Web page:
Stainless steel is a remarkably durable construction material that, when properly specified and installed, will last indefinitely. However, the accumulation of dirt and other contaminants warrant occasional cleaning in order to maintain stainless steel’s original appearance. While exterior applications not subjected to pedestrian contact will seldom require frequent cleaning, high traffic areas undoubtedly require more attention.
We are prepared to offer specific guidance in the event a particular contamination problem cannot be resolved using the methods described here. As with cleaning any material, it is best to try a hidden test area with the proposed cleaning method to be sure no unintended consequences occur. If there is doubt as to your ability to perform a particular stainless steel cleaning regimen, it is advisable to consult a professional cleaning service that has experience with stainless steel.
What to Avoid
Cleaning the surface of decorative stainless steel requires care. There are certain mechanical and chemical treatments that must be avoided in order to preserve the appearance and corrosion resistance of this material:
In all cases, it is best to use a clean soft cloth if you need to manually loosen contaminants when applying cleaning solutions. If scrubbing and scraping must be attempted, the softest utensil possible (soft bristle brush or plastic scraper, for example) should be tried in a small, hidden test area before proceeding. In the case of a grained finish, wiping with the grain is advisable. The following methods are effective for general cleaning:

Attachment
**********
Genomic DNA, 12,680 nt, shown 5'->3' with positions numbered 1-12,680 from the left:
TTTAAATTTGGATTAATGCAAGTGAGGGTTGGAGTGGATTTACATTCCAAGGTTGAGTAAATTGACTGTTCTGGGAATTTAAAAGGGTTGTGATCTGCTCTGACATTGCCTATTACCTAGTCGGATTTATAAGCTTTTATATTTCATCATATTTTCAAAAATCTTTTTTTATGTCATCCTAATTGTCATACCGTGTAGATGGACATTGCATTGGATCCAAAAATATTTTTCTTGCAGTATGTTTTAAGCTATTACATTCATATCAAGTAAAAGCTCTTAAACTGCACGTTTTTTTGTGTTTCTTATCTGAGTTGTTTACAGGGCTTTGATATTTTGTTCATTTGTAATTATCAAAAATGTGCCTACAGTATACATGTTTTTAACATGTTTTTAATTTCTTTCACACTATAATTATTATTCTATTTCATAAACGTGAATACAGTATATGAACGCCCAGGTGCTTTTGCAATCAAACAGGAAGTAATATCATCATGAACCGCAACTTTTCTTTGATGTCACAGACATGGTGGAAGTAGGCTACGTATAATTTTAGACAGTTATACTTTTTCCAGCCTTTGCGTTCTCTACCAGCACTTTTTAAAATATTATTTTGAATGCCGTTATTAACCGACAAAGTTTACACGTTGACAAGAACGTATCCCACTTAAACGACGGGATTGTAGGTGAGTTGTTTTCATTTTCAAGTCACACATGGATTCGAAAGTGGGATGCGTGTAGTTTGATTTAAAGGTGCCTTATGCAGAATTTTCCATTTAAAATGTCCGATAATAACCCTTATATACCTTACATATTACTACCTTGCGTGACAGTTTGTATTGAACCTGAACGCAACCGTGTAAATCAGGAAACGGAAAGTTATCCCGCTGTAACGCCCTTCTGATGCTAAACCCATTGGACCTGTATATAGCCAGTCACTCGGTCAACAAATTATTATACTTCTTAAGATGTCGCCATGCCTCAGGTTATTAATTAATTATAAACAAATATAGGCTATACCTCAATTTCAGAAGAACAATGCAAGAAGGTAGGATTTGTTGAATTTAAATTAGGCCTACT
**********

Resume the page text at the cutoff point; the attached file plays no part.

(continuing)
Grease, Tar, Sap or Chewing Gum
After using one of the treatments below, it may be necessary to wash the area with detergent and rinse to remove unwanted residue:
Glass cleaner with a soft cotton cloth can usually remove fingerprints. However, if that is not sufficient, there are a number of commercially available stainless steel cleaners that are very effective in addressing fingerprints, including:
If a slight stain remains on the surface after using the products indicated below, try a second treatment. If that is not sufficient, a stain removal effort (as indicated above) may be effective. After using an alcohol or solvent treatment, it may be likely necessary to wash the area with detergent and rinse to remove unwanted residue.
In the case of unwanted paint on the surface of stainless steel, the good news is that solvents can remove paint without damaging the stainless steel underneath. While removal of aged paint is possible, it is best to initiate cleanup as soon as possible after spatter or overspray occurs. If a slight stain remains on the surface that will not disappear after a second paint remover treatment, a stain removal effort (as indicated above) may be effective. After using a solvent treatment, it may be necessary to wash the area with detergent and rinse to remove unwanted residue.
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